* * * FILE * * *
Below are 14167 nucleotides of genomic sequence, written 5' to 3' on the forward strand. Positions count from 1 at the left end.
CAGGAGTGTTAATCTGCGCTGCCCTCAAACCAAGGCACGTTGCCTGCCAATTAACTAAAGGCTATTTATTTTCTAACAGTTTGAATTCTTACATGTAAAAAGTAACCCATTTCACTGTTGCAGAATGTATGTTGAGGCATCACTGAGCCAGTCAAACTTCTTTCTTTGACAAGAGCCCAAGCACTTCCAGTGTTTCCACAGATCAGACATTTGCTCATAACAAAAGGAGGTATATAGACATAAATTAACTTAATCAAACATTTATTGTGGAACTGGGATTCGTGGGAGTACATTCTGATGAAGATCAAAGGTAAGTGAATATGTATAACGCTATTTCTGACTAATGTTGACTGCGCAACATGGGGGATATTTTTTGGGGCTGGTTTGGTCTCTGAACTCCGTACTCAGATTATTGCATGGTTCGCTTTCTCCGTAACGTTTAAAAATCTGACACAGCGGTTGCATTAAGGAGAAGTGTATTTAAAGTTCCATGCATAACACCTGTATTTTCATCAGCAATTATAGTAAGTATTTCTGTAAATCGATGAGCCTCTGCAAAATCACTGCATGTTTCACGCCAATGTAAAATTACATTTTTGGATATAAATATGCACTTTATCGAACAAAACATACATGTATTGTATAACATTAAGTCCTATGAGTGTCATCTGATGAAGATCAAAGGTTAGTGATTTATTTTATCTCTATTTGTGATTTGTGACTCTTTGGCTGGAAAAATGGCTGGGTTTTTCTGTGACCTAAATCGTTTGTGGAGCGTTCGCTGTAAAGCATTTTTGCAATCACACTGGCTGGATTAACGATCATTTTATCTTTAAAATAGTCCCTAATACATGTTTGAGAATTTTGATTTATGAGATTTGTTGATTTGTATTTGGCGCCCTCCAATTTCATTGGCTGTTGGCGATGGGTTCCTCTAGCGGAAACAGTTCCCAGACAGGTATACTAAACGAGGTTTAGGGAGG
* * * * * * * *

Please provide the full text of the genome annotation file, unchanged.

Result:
Below are 14167 nucleotides of genomic sequence, written 5' to 3' on the forward strand. Positions count from 1 at the left end.
CAGGAGTGTTAATCTGCGCTGCCCTCAAACCAAGGCACGTTGCCTGCCAATTAACTAAAGGCTATTTATTTTCTAACAGTTTGAATTCTTACATGTAAAAAGTAACCCATTTCACTGTTGCAGAATGTATGTTGAGGCATCACTGAGCCAGTCAAACTTCTTTCTTTGACAAGAGCCCAAGCACTTCCAGTGTTTCCACAGATCAGACATTTGCTCATAACAAAAGGAGGTATATAGACATAAATTAACTTAATCAAACATTTATTGTGGAACTGGGATTCGTGGGAGTACATTCTGATGAAGATCAAAGGTAAGTGAATATGTATAACGCTATTTCTGACTAATGTTGACTGCGCAACATGGGGGATATTTTTTGGGGCTGGTTTGGTCTCTGAACTCCGTACTCAGATTATTGCATGGTTCGCTTTCTCCGTAACGTTTAAAAATCTGACACAGCGGTTGCATTAAGGAGAAGTGTATTTAAAGTTCCATGCATAACACCTGTATTTTCATCAGCAATTATAGTAAGTATTTCTGTAAATCGATGAGCCTCTGCAAAATCACTGCATGTTTCACGCCAATGTAAAATTACATTTTTGGATATAAATATGCACTTTATCGAACAAAACATACATGTATTGTATAACATTAAGTCCTATGAGTGTCATCTGATGAAGATCAAAGGTTAGTGATTTATTTTATCTCTATTTGTGATTTGTGACTCTTTGGCTGGAAAAATGGCTGGGTTTTTCTGTGACCTAAATCGTTTGTGGAGCGTTCGCTGTAAAGCATTTTTGCAATCACACTGGCTGGATTAACGATCATTTTATCTTTAAAATAGTCCCTAATACATGTTTGAGAATTTTGATTTATGAGATTTGTTGATTTGTATTTGGCGCCCTCCAATTTCATTGGCTGTTGGCGATGGGTTCCTCTAGCGGAAACAGTTCCCAGACAGGTATACTAAACGAGGTTTAGGGAGG